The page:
Firefly (website) (1995–1999) was a community website featuring collaborative filtering.


The Firefly website was created by Firefly Network, Inc.(originally known as Agents Inc.)[1] The company was founded in March 1995 by a group of engineers from MIT Media Lab and some business people from Harvard Business School, including Pattie Maes (Media Lab professor), Upendra Shardanand, Nick Grouf, Max Metral, David Waxman and Yezdi Lashkari.[2] At the Media Lab, under the supervision of Maes, some of the engineers built a music recommendation system called HOMR (Helpful Online Music Recommendation Service; preceded by RINGO, an email-based system) which used collaborative filtering to help navigate the music domain to find other artists and albums that a user might like.[3] Firefly's core technology was based on the work done on HOMR.[4]

The Firefly website was launched in October 1995.[5] It went through several iterations but remained a community throughout. It was initially created as a community for users to navigate and discover new musical artists and albums. Later it was changed to allow users to discover movies, websites, and communities as well.

Firefly technology was adopted by a number of well-known businesses, including the recommendation engine for, ZDnet, (later purchased by Yahoo) and MyYahoo.[6]

Since Firefly was amassing large amounts of profile data from its users, privacy became a big concern of the company.[6] They worked with the Federal Government to help define consumer privacy protection in the digital age. They also were key contributors to OPS (Open Profiling Standard), a recommendation to the W3C (along with Netscape and VeriSign) to what eventually became known as the P3P (Platform for Privacy Preferences).

In April 1998, Microsoft purchased Firefly, presumably because of their innovations in privacy, and their long-term goal of creating a safe marketplace for consumers' profile data which the consumer controlled.[7] The Firefly team at Microsoft was largely responsible for the first versions of Microsoft Passport.

Microsoft shut down the website in August 1999.[8]


The Firefly website had distinctive design and graphics. Early designs featured bright colors and a fun and eclectic look. Later redesigns reflected the company's push towards corporate customers and desire to de-emphasize the Firefly community website.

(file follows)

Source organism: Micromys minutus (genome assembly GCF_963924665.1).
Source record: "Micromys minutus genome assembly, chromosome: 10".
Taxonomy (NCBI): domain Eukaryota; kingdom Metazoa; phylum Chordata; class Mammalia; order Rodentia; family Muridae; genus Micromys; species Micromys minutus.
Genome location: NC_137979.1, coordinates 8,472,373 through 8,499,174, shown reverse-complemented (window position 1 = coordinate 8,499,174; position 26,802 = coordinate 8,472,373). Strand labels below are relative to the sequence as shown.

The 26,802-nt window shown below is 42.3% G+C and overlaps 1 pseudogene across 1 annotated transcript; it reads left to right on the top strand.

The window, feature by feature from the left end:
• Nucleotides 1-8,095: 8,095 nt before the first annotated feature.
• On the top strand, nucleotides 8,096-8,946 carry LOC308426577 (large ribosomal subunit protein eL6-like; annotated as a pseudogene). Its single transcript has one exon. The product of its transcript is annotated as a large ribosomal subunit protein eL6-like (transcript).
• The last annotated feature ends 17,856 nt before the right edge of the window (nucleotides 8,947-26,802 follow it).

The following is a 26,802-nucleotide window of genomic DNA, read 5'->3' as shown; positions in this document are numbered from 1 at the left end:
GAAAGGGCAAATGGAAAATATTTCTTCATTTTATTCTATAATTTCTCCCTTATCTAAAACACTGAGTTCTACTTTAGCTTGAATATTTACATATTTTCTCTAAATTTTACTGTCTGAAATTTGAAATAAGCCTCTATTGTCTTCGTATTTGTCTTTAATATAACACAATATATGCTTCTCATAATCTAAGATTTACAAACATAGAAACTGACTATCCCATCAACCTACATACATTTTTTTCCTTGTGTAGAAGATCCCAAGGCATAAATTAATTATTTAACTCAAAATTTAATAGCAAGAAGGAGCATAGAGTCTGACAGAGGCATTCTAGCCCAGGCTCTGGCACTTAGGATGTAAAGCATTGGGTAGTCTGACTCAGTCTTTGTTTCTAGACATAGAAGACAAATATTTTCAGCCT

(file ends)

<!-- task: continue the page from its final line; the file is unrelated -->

Firefly homepage circa 1996 ("Tilted Bullseye")


Firefly homepage circa 1997 ("Economist Red")


Firefly homepage circa 1998 ("Passport Please")

See also


  1. ^ Agents became Firefly on August 28, 1996
  2. ^ Lyons, Daniel (1997-06-29). "The Buzz About Firefly". New York Times.
  3. ^ Moya K. Mason, Short History of Collaborative Filtering
  4. ^ Lambert, Laura; Hilary W. Poole; Chris Woodford; Christos J. P. Moschovitis (2005). The Internet: A Historical Encyclopedia. ABC-CLIO. pp. 162ff. ISBN 1-85109-659-0.
  5. ^ Anuff, Joey (1995-10-27). "Rolling Stone, R.I.P." Suck.
  6. ^ a b Judge, Paul C. (1996-10-07). "Firefly: The Web site that has Mad Av. Buzzing". Business Week.
  7. ^ Glave, James (1998-04-10). "Does Firefly Deal Swat Netscape E-Commerce?". Wired. Retrieved 2015-02-19.
  8. ^ Oakes, Chris (1999-12-08). "Firefly's Dim Light Snuffed Out". Wired.

External links

Collaborative filtering

Collaborative filtering (CF) is a technique used by recommender systems. Collaborative filtering has two senses, a narrow one and a more general one.In the newer, narrower sense, collaborative filtering is a method of making automatic predictions (filtering) about the interests of a user by collecting preferences or taste information from many users (collaborating). The underlying assumption of the collaborative filtering approach is that if a person A has the same opinion as a person B on an issue, A is more likely to have B's opinion on a different issue than that of a randomly chosen person. For example, a collaborative filtering recommendation system for television tastes could make predictions about which television show a user should like given a partial list of that user's tastes (likes or dislikes). Note that these predictions are specific to the user, but use information gleaned from many users. This differs from the simpler approach of giving an average (non-specific) score for each item of interest, for example based on its number of votes.

In the more general sense, collaborative filtering is the process of filtering for information or patterns using techniques involving collaboration among multiple agents, viewpoints, data sources, etc. Applications of collaborative filtering typically involve very large data sets. Collaborative filtering methods have been applied to many different kinds of data including: sensing and monitoring data, such as in mineral exploration, environmental sensing over large areas or multiple sensors; financial data, such as financial service institutions that integrate many financial sources; or in electronic commerce and web applications where the focus is on user data, etc. The remainder of this discussion focuses on collaborative filtering for user data, although some of the methods and approaches may apply to the other major applications as well.

Dave Janusko

Dave Janusko (born 8 September 1965) is an American songwriter, musician, producer, DJ, and remixer. He lives in San Francisco.


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